Combining Plays: Theory

By Ross Fulton on June 7, 2012 at 10:00 am
Giving quarterbacks options post-snap.

I want to pick up upon something Chris Brown discussed in our interview, which is the concept of combining two plays together. This is currently one of the most innovative concepts in offensive football today, whereby offenses are giving their quarterback more options by combining concepts, such as a pass and run, into one play.

Brown has done a great job discussing this, but I willl break it down into smaller pieces and then discuss how Urban Meyer and Ohio State may utilize this concept this year.

Today I want to discuss the theory.  The basic concept is the same as option football--rather than having to guess correctly pre-snap, the offense can ideally make the defense wrong every time.  Playcalling is often a guessing game, whereby a coordinator is attempting to make an educated guess based upon in-week preparation, but it is only that--a guess.  This task used to be easier, as defenses would be known as a cover 3 or cover 2 team.  Teams still have tendencies, of course, but defenses tend to now be multi-faceted and put an emphasis on confusing offenses.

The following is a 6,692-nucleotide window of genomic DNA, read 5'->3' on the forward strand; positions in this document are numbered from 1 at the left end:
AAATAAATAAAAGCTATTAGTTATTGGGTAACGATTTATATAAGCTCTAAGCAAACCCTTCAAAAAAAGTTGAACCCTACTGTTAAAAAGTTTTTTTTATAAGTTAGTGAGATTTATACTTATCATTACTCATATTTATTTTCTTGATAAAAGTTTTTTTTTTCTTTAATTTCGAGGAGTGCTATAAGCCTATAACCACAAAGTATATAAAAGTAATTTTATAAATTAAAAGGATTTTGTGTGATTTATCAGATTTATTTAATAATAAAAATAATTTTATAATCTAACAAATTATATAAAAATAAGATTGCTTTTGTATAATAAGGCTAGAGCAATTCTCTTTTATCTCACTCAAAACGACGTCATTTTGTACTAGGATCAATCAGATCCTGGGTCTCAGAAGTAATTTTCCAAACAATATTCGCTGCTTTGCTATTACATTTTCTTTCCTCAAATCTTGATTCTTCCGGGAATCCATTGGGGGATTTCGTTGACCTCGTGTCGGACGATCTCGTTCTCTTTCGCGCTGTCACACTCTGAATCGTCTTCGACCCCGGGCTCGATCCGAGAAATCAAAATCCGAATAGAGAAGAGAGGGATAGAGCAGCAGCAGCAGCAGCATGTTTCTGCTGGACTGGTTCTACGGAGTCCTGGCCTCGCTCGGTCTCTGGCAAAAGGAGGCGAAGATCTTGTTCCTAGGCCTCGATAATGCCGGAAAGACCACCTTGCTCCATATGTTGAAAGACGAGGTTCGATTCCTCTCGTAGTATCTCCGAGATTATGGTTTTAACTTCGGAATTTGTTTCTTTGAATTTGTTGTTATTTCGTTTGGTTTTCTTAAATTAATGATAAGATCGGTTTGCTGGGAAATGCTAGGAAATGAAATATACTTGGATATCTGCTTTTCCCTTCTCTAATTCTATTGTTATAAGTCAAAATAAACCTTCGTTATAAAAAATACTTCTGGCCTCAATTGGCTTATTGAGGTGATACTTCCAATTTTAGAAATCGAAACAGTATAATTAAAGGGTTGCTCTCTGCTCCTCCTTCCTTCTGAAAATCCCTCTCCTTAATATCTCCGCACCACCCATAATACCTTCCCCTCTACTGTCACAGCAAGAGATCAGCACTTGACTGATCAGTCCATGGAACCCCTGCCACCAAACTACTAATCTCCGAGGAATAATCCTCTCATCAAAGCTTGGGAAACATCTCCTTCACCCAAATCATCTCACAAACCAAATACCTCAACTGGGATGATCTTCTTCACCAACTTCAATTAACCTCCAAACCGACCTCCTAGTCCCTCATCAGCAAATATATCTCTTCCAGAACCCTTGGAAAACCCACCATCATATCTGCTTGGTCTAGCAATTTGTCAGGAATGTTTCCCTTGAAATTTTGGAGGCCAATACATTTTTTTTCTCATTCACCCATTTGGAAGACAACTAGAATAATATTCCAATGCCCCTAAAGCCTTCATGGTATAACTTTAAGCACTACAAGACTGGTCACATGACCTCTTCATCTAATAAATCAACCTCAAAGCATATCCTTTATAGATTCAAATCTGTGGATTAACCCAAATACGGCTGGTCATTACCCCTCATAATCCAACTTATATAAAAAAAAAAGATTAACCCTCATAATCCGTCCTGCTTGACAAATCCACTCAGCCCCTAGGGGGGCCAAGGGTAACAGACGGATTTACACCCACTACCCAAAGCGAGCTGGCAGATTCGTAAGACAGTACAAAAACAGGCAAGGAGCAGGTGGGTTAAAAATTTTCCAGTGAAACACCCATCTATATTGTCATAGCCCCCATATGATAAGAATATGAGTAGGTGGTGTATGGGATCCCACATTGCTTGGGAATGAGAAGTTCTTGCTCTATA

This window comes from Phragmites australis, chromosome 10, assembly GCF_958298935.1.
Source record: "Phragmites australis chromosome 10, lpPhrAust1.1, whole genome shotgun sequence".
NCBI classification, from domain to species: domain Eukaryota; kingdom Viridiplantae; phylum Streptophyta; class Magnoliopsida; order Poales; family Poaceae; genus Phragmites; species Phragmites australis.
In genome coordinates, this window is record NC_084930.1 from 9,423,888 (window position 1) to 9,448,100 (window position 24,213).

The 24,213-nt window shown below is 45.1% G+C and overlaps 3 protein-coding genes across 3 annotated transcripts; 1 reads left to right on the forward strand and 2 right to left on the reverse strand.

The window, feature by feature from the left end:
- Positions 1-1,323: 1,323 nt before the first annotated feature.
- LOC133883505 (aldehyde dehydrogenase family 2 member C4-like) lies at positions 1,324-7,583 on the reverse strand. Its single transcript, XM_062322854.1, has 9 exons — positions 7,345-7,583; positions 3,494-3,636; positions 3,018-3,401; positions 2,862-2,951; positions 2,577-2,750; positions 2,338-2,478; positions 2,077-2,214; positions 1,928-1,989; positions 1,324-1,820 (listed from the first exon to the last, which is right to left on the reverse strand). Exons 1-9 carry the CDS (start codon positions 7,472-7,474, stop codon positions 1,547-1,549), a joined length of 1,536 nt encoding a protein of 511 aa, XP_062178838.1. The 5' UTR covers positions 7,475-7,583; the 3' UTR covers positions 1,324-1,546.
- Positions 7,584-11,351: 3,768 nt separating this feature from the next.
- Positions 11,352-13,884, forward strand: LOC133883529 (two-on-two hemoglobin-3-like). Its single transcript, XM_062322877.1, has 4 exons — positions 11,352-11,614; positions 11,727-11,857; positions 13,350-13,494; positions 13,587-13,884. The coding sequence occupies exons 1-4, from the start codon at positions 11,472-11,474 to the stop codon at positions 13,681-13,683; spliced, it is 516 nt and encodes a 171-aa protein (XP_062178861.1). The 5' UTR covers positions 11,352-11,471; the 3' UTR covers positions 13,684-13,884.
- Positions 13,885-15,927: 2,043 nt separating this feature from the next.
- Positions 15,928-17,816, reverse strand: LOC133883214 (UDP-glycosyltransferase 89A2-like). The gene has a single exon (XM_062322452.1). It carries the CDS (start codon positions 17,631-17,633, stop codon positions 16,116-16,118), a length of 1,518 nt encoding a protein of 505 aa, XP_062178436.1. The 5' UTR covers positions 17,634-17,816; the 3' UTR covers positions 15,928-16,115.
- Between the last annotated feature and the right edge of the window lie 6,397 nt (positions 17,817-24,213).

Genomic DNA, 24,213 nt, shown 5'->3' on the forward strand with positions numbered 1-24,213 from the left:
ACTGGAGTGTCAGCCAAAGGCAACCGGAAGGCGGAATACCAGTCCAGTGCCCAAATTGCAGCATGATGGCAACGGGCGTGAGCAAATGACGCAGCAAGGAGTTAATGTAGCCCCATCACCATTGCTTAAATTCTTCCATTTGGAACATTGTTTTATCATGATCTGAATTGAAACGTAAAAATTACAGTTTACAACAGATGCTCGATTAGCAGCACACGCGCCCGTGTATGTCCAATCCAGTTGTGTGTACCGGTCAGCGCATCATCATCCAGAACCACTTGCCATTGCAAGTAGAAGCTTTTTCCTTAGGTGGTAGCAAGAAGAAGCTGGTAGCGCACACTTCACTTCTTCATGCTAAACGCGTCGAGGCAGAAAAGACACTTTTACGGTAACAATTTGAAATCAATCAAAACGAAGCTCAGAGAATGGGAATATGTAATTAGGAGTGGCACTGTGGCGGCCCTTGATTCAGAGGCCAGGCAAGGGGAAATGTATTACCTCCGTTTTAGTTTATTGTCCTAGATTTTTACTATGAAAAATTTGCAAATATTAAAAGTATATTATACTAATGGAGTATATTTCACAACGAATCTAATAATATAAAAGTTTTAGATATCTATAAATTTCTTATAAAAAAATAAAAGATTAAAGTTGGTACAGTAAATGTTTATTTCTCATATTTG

One technique offenses have long used has been to call several plays in the huddle and have a "check with me" call at the line of scrimmage, where the quarterback, after surveying the defense, would select what they believe is the appropriate play.  But of course, the quarterback's pre-snap read may be incorrect as defenses often hide their intention pre-snap.  And a team that wants to go no-huddle is often slowed down by such checks.  

Increasingly then, teams are turning towards packaging concepts such as a quick pass and run play together on the same play.  The idea, as noted, is to take the guessing game out of it and, by giving the quarterback options post-snap, allows the offense to react to what the defense is actually doing.  The devil is in the details, of course, and like option football, this type of intricate reading that must be done in seconds takes repeated practice time.  In addition, the two concepts must themselves fit together in terms of timing and progression, limiting the potential concepts available.  I will focus on basic concepts that are used together in future posts.  

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